Abstract

Through aperture synthesis, an electrically small antenna can be used to form a high-resolution imaging system capable of reconstructing three-dimensional (3D) scenes. However, the large spectral bandwidth typically required in synthetic aperture radar systems to resolve objects in range often requires costly and complex RF components. We present here an alternative approach based on a hybrid imaging system that combines a dynamically reconfigurable aperture with synthetic aperture techniques, demonstrating the capability to resolve objects in three dimensions (3D), with measurements taken at a single frequency. At the core of our imaging system are two metasurface apertures, both of which consist of a linear array of metamaterial irises that couple to a common waveguide feed. Each metamaterial iris has integrated within it a diode that can be biased so as to switch the element on (radiating) or off (non-radiating), such that the metasurface antenna can produce distinct radiation profiles corresponding to different on/off patterns of the metamaterial element array. The electrically large size of the metasurface apertures enables resolution in range and one cross-range dimension, while aperture synthesis provides resolution in the other cross-range dimension. The demonstrated imaging capabilities of this system represent a step forward in the development of low-cost, high-performance 3D microwave imaging systems.

© 2018 Optical Society of America

1. INTRODUCTION

Radio-frequency (RF) imaging is an optimal paradigm for many sensing applications due to the ability of microwaves to penetrate many optically opaque materials, reconstructing three-dimensional (3D) images of otherwise hidden objects [111]. Driven by the need for high-resolution RF images, systems based on synthetic aperture radar (SAR) and massive multiple-input, multiple-output platforms have been developed for applications ranging from security screening to biomedical imaging [1221]. Such imaging systems can successfully image complex scenes, but stringent hardware requirements have remained a factor inhibiting their widespread deployment. In recent works, alternative imaging systems with simplified hardware requirements have been developed based on the combination of metasurface apertures with computational imaging techniques [9,2227]. Still, reliance on a large bandwidth to resolve objects in range imposes significant minimum hardware requirements on the RF backend, necessitating specialized sources, filters, and feed networks [28]. A wide bandwidth system also complicates calibration procedures and increases the chance of interference from other devices—a particularly troublesome concern as the RF spectrum becomes increasingly congested [2931]. As a means of addressing these challenges, there has been a growing interest in imaging systems that can operate with reduced spectral bandwidth [32,33].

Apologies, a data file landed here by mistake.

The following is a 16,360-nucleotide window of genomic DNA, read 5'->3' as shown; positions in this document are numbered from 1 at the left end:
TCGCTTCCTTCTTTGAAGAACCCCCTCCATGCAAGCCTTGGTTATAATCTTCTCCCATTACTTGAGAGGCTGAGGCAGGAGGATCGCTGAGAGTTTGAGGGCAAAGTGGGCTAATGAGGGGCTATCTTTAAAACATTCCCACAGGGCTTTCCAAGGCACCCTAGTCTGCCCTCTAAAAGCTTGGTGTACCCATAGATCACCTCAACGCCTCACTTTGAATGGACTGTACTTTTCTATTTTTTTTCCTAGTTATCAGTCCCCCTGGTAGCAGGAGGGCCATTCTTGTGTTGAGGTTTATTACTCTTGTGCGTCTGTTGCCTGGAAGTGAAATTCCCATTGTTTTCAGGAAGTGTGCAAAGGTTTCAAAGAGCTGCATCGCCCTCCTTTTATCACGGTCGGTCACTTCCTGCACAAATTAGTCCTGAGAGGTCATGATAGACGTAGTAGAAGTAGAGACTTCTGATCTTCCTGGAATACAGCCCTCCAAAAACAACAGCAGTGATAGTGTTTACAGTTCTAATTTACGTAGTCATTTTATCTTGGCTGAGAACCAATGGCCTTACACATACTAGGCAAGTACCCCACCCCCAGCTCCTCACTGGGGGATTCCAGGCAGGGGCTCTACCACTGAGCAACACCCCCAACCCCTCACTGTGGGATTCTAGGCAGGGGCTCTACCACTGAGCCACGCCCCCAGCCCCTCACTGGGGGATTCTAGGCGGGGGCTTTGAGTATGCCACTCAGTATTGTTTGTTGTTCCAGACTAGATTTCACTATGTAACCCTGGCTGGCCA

Although the use of frequency bandwidth to obtain range information has been typical in RF imaging systems, bandwidth is only strictly required when the object lies in the far field of the aperture [12,19]. When instead the object lies within the radiating near field (or Fresnel zone) of the aperture, both range and cross-range information can be obtained solely from the aperture extent and the associated spatial frequencies. Fromenteze et al., for example, recently demonstrated single-frequency microwave imaging using mechanically translated horn antennas [34]. In this system, a multistatic uniform linear array (ULA) was synthesized which could reconstruct two-dimensional (2D) images (range and one cross-range dimension).

Among the available hardware platforms capable of supporting single-frequency microwave imaging, waveguide-fed metasurface antennas are a particularly attractive option due to their low profile and lightweight form factor, low production cost, and single feed [24,25,35]. Waveguide-fed metasurface antennas consist of planar waveguide structures, in which subwavelength metamaterial resonators are patterned into one of the confining metallic surfaces. The metamaterial elements couple energy from the guided wave to free space radiation [22]. By incorporating individually addressable, tunable components within each metamaterial resonator, a dynamic metasurface is formed that can generate a multitude of radiation patterns as a function of the tuning state, irrespective of frequency [36]. Dynamically tuned metasurfaces offer reconfigurable radiation patterns without requiring phase shifters or other integrated components that can drive up the system costs. These radiation patterns can be tailored to exhibit a variety of features such as spatially diverse radiation patterns [24], steered beams [37,38], or multi-lobed patterns [37,39], motivating their development for use in microwave imaging and communications [22,24,40,41]. In [42], dynamic metasurfaces were used to perform single-frequency microwave imaging in 2D, demonstrating that electrically large transmit and receive apertures could be used in place of the time-consuming, mechanically translated synthetic aperture measurement process used in [34].